Updated from 2:41 p.m. EST
St. Jude Medical
on Wednesday said fourth-quarter earnings narrowly beat Wall Street estimates, thanks to strong growth for its devices that control rapid, dangerous heartbeats.
Investors, however, weren't impressed. The stock fell $1.14, or 3%, to $36.80 on volume that was 2.5 times the average daily trading volume.
The St. Paul, Minn.-based company earned $124.8 million, or 33 cents a share, on revenue of $610.7 for the three months ended Dec. 31. The results reflect several one-time items.
Excluding items, the company earned $123.3 million, or 33 cents a share. The consensus view of analysts polled by Thomson First Call, which excludes items, was a profit of $118.8 million, or 32 cents a share, on revenue of $609.8 million.
For the same period in 2003, St. Jude Medical earned $92.3 million, or 25 cents a share, on revenue of $518.6 million.
In addition, the company predicted that first-quarter earnings per share in 2005 would be in the range of 33 cents to 35 cents vs. the consensus estimate of 33 cents.
The company's fiscal 2005 EPS estimate is in the range of $1.37 to $1.41 compared to a Thomson First Call average of $1.38. And fiscal 2005 sales will be in the range of $2.7 billion to $2.8 billion, the company said. The consensus prediction is $2.69 billion.
St. Jude Medical said its first-quarter and full-year guidance excludes the impact of special charges and of new accounting rules, taking effect midyear, for the expensing of stock options.
St. Jude's fourth quarter was paced by a 63% increase in sales of implantable cardioverter defibrillators, or ICDs, to $173 million. These are surgically implantable devices that deliver electrical shocks to the heart to control rapid heartbeats. For the full year, ICD sales rose 41% to $584 million from 2003.
"We are encouraged by our gain of market share and we are optimistic we are well-positioned for continued success" in the ICD market, said Daniel J. Starks, the company's chairman and CEO.
A recent study published in the
New England Journal of Medicine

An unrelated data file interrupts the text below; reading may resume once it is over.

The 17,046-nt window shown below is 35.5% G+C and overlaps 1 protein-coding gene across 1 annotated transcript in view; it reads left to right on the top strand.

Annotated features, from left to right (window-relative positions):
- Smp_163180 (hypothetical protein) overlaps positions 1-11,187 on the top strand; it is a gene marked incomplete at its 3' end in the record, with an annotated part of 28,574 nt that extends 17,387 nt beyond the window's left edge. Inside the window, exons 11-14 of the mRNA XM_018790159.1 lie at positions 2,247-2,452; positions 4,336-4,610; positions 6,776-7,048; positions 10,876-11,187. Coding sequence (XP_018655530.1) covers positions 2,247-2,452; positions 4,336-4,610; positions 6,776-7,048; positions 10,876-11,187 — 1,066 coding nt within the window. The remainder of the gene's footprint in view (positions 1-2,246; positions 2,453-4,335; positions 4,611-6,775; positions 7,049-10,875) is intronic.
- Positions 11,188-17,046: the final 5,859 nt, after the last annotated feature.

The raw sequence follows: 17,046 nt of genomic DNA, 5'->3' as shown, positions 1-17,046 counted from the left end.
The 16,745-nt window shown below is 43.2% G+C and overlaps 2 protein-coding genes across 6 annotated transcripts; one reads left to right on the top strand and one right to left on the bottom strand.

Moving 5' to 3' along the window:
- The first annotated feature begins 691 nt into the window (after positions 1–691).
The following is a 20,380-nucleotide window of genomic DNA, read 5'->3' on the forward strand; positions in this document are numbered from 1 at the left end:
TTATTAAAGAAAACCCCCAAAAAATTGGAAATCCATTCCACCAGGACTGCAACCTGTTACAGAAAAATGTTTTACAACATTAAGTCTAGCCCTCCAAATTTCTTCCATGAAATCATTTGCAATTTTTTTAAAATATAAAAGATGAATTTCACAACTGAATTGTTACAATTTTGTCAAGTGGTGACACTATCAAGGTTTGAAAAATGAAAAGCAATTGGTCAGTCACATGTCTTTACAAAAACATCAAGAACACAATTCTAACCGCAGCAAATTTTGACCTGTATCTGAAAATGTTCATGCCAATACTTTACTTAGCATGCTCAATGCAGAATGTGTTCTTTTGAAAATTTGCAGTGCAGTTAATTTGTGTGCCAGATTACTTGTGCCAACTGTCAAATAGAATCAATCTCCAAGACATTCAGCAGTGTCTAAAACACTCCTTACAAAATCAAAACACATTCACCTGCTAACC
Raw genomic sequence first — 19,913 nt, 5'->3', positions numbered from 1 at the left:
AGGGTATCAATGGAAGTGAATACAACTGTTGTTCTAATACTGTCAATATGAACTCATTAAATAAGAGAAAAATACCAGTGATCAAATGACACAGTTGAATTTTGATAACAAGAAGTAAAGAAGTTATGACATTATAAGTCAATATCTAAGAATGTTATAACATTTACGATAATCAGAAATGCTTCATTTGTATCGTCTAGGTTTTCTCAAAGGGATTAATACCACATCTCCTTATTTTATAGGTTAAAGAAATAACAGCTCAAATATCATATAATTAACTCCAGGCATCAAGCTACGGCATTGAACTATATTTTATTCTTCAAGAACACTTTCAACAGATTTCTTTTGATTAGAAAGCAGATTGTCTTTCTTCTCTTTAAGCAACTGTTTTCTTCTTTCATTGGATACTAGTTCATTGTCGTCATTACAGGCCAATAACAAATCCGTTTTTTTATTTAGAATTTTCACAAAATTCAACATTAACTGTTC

on the value of ICDs and the pending expansion of Medicare payments for the devices will help the company boost ICD sales.
Analysts, however, speculated that the delay in the final rules for Medicare reimbursement led to a soft quarter of sales for the entire ICD industry, which includes market leader
"The decline in growth is expected to be temporary" due to the federal government's delay in issuing final reimbursement guidelines, said Glenn Reicin of Morgan Stanley in a research note Wednesday. "As such, most investors will probably give St. Jude Medical a 'free pass' with respect to the minor disappointment." He has an equal weight rating on the stock. (He doesn't own shares, but his firm does and seeks to do business with companies profiled in research reports.)
Preliminary Medicare ICD guidelines were issued in September; the final rules should be published by the end of this month.
J.P. Morgan analyst Michael Weinstein added that he expects a "noticeable reacceleration in growth in the last two months of the first quarter." Maintaining his overweight rating on St. Jude Medical, Weinstein told clients on Wednesday to buy the stock "on anticipated weakness surrounding the fourth quarter ICD performance."
Any concerns about general ICD trends or St. Jude's ICD prospects in the future are "likely to prove transient," he added. (He doesn't own shares, but his firm has had an investment banking relationship with the company.)
For fiscal 2004, the company earned $409.9 million, or $1.10 a share, on revenue of $2.29 billion, including one-time items. For fiscal 2003, the company earned $336.8 million, or 91 cents a share, on revenue of $1.93 billion.